Post-doctoral position on Radiomics and Random Forest Survival, Nantes

Context and objectives: Personalized medicine is one of the major goals of oncology.

With the help of technological breakthroughs, the fine characterization of tumors has led to the identification of diagnostic biomarkers, which are prognostic of survival or predictive of the response to therapeutic agents. PET/CT imaging is an integral part of this approach by enabling the distribution and accessibility of biomarkers expressed by tumor or microenvironment in vivo in a non-invasive way. To date, numerous studies explored the potential value of textural features in PET imaging with encouraging results in a number of cancers [1, 2]. However, only a limited number adopted rigorous methodological choices with in particular large cohorts of patients and robust statistical analysis [3, 4]. Keeping in mind these limitations, the evidence supporting the additional value of advanced image features from FDG-PET continues to expand year after year. Several of the most recent studies have used techniques such as external cohort validation [5, 6], and machine(deep)-learning technique [7, 8] and concluded in the usefulness of textural analysis regarding patient management.

Our team developed an approach based on Random Survival Forest [9] in the context of patient suffering from multiple myeloma using PET imaging at baseline. The aim of this post-doctoral position will be to enhance this methodology taking into account unbalanced data, right censoring, boosting… and to assess the benefits of fractal analysis as an alternative textural features. A second aim will be to improve the interpretability of RSFs by studying the importance of the most predictive features for very high dimensional and correlated data [10, 11]. The candidate will apply the development within the context of several large multicentric, prospective studies including IMAJEM fo MM patients [12], LYMA for mantle cell lymphoma [13] and GAINED for DLBCL ( show/NCT01659099).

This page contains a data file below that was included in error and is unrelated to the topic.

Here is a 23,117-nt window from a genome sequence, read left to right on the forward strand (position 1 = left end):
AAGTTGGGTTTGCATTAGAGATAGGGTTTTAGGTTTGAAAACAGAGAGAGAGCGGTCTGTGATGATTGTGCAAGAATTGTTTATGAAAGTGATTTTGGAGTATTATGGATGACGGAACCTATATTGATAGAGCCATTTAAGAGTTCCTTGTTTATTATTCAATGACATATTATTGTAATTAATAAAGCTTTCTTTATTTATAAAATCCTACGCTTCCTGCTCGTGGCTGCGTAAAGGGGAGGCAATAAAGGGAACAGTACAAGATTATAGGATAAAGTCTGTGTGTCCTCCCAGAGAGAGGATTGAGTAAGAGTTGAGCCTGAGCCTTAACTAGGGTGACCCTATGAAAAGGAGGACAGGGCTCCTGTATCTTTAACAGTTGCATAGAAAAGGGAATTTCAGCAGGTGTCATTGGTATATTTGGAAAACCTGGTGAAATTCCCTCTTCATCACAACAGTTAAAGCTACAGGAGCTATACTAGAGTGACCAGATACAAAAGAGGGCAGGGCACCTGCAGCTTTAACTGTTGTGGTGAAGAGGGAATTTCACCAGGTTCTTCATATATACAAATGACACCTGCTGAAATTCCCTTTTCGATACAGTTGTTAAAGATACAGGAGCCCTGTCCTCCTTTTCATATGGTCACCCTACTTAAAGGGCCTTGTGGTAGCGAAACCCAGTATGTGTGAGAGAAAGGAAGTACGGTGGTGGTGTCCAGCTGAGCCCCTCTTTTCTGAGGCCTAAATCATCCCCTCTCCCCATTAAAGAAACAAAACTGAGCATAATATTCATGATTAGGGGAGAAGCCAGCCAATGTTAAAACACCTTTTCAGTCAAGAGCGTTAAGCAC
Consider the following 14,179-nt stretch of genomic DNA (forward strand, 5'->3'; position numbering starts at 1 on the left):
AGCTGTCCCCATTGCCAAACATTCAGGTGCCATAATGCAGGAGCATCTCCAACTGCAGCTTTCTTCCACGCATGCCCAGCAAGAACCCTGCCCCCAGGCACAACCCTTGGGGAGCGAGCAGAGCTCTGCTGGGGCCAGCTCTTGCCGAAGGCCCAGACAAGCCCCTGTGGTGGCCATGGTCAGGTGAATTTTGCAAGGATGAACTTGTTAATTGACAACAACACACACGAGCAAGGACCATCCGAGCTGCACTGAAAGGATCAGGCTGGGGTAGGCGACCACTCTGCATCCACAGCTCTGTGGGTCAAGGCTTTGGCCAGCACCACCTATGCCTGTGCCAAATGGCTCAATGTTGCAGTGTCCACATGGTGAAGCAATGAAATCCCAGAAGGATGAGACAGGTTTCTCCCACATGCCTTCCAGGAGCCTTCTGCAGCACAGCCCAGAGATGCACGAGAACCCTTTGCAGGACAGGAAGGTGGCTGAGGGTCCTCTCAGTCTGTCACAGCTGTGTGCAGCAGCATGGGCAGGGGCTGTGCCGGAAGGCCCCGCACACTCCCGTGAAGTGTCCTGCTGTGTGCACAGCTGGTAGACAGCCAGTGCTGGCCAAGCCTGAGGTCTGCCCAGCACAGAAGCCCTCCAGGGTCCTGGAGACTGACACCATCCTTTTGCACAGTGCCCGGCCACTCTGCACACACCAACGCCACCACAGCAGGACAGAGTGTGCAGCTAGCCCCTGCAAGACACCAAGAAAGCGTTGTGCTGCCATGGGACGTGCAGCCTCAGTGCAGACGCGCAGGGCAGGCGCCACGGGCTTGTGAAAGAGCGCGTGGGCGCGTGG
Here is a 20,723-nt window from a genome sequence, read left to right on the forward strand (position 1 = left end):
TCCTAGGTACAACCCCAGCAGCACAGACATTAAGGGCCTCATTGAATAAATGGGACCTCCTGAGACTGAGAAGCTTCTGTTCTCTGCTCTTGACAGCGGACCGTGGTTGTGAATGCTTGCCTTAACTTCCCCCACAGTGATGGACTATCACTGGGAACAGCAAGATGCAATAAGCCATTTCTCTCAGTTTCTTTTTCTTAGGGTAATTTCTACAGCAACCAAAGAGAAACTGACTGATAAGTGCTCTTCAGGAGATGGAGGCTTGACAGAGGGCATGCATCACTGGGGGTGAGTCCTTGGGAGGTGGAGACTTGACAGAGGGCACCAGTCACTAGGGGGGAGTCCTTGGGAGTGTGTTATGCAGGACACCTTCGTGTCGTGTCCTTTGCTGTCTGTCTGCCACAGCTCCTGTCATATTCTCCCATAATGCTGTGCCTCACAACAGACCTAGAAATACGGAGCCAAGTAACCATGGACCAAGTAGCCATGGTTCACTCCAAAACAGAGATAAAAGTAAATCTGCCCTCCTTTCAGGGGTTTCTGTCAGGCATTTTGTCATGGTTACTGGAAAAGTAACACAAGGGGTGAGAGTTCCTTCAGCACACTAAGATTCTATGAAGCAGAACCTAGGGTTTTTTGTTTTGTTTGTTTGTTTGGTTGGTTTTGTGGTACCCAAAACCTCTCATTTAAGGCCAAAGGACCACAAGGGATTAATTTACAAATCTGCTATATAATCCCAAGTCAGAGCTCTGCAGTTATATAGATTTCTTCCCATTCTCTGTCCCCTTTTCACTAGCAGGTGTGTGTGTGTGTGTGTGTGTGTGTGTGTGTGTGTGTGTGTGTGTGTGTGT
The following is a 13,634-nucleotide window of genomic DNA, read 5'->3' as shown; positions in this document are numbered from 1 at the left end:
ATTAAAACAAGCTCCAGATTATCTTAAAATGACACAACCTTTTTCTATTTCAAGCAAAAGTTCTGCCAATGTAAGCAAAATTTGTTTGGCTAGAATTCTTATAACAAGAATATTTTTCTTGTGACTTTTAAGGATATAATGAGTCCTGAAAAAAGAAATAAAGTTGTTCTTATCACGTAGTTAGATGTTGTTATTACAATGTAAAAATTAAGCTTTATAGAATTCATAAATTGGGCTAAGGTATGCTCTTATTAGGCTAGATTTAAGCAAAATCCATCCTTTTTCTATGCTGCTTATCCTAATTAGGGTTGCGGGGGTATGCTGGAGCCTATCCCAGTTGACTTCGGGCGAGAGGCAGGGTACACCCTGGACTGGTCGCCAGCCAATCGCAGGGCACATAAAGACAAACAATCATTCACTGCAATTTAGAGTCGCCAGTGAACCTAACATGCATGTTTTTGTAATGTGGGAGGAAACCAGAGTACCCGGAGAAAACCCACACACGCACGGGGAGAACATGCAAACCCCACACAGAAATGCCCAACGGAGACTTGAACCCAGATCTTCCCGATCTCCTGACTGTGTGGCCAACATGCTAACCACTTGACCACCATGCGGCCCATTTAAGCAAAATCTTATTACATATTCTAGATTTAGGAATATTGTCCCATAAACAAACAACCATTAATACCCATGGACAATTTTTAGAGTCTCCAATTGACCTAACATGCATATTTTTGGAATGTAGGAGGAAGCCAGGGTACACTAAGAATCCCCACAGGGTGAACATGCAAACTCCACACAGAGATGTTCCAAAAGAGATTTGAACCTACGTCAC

This position is funded by a large project called SIRIC (ILIAD Imaging and Longitudinal Investigations to Ameliorate Decision making in multiple myeloma and breast cancer) involving several teams (from biology to applied mathematics) in Nantes. This project is conducted in strong partnership with the Numerical Science Laboratory of Nantes and will be associated with the work done by a current PhD student.

Requirements:Education: The candidate must hold a PhD in Physics, Computer Science or Applied Mathematics • Programming Skills: Python, R

Host institutions:

  • University Hospital of Nantes, Nuclear Medicine Department / French Institute of Health and Medical Research (INSERM, CRCINA, Nuclear Oncology Team, UMR1232), Nantes, France
  • Ecole Centrale Nantes, LS2N, CNRS UMR 6004, Nantes, France Supervision:
  • Dr Thomas Carlier (

Pr Diana Mateus (

Duration: 2 years